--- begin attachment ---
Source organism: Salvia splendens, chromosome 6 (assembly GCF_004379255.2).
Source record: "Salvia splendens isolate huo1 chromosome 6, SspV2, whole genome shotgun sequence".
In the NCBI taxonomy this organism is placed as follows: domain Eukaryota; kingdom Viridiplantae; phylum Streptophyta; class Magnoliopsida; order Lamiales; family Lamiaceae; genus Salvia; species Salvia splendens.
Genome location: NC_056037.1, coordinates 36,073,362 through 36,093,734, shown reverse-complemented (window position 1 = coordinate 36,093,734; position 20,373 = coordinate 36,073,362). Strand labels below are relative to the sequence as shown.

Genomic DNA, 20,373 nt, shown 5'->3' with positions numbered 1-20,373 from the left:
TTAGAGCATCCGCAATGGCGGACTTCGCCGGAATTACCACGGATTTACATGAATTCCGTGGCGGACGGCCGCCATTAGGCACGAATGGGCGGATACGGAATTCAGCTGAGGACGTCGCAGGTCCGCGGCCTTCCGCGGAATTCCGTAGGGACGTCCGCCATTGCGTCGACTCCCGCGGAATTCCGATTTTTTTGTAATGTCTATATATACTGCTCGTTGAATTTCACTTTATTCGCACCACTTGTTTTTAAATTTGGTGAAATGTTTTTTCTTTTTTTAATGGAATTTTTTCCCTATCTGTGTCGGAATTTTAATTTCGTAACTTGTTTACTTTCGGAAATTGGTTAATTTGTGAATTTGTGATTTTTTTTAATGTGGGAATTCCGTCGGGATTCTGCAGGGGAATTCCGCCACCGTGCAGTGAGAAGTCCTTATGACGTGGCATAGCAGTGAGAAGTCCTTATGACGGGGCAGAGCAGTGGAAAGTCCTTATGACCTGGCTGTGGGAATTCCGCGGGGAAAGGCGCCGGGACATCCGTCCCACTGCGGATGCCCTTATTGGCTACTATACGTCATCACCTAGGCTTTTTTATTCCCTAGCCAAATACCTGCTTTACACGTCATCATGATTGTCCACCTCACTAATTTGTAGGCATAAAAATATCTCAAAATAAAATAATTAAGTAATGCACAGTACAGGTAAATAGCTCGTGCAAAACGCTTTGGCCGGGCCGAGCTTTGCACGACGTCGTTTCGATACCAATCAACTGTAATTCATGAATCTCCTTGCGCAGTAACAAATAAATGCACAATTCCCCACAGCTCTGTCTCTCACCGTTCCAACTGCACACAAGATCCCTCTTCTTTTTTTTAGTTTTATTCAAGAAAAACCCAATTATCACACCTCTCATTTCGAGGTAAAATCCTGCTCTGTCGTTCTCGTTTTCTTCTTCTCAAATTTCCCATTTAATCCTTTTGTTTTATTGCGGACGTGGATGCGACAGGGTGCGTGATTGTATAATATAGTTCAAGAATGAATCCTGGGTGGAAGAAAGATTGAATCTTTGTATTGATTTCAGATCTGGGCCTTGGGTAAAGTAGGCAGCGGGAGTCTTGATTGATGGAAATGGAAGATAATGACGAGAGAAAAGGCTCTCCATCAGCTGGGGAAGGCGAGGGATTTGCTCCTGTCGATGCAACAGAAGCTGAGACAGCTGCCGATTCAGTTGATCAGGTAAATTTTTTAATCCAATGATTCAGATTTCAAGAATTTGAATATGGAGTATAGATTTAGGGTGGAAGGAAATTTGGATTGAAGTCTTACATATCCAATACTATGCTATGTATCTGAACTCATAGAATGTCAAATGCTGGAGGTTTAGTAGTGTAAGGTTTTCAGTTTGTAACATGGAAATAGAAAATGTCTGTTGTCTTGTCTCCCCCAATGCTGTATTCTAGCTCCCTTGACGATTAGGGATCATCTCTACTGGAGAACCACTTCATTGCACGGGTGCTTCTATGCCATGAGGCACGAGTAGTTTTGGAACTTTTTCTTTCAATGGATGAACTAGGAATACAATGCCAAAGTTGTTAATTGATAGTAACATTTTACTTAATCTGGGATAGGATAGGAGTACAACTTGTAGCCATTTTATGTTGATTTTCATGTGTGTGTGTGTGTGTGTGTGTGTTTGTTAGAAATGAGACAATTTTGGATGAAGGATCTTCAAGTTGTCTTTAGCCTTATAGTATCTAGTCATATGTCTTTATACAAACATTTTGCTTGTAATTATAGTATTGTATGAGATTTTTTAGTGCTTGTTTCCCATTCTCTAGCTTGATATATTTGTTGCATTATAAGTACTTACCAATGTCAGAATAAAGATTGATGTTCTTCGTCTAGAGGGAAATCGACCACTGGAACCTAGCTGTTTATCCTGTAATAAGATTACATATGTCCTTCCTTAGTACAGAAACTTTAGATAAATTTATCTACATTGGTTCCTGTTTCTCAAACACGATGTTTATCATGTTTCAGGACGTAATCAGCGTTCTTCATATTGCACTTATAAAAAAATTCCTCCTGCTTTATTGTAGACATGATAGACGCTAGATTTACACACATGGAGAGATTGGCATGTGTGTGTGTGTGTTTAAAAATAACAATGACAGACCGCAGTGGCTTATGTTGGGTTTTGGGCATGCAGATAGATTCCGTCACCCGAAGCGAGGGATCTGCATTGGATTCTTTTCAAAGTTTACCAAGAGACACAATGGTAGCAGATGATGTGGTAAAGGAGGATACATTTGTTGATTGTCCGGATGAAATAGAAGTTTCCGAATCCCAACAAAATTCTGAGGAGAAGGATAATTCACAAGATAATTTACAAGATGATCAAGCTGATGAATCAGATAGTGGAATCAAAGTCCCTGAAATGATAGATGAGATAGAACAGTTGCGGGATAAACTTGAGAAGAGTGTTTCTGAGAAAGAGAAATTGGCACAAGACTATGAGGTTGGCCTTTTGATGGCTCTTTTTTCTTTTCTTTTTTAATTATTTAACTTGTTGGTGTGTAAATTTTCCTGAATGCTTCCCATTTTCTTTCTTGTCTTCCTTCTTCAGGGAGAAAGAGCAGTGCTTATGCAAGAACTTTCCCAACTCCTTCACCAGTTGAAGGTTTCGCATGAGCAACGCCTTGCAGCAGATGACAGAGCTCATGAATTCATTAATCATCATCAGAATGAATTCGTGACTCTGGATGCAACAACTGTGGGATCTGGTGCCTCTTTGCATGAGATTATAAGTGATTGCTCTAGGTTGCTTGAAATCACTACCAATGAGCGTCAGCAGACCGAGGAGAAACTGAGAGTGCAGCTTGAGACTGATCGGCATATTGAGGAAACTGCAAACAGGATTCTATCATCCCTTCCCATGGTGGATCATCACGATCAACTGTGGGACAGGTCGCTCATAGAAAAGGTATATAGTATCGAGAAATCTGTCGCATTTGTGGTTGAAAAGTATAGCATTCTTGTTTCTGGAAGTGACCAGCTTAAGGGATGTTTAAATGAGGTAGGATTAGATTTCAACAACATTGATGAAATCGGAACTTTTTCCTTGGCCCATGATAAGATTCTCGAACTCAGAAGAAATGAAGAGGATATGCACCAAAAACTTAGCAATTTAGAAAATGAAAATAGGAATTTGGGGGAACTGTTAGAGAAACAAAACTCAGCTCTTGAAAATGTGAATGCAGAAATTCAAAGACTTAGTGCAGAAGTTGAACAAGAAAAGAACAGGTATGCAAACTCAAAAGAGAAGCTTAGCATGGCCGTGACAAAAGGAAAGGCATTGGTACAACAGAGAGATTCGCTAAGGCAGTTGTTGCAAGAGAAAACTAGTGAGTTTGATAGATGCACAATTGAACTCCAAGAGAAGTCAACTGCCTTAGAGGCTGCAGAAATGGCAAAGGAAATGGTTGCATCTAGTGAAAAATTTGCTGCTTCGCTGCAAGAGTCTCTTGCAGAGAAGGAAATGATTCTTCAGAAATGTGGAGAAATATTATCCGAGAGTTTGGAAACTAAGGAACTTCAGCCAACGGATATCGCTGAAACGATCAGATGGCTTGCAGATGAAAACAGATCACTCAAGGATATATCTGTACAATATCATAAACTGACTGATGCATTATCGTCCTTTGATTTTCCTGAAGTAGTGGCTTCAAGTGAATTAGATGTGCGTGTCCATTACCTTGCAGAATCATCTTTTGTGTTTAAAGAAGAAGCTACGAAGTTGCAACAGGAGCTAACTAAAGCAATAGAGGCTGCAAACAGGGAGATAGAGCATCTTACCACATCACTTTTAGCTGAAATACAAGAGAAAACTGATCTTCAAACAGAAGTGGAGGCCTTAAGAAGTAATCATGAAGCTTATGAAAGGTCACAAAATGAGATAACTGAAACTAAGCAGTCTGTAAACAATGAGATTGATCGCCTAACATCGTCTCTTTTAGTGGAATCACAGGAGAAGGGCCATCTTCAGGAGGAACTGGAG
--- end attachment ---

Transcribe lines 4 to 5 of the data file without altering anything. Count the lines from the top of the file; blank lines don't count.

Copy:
Genome location: NC_056037.1, coordinates 36,073,362 through 36,093,734, shown reverse-complemented (window position 1 = coordinate 36,093,734; position 20,373 = coordinate 36,073,362). Strand labels below are relative to the sequence as shown.

Genomic DNA, 20,373 nt, shown 5'->3' with positions numbered 1-20,373 from the left: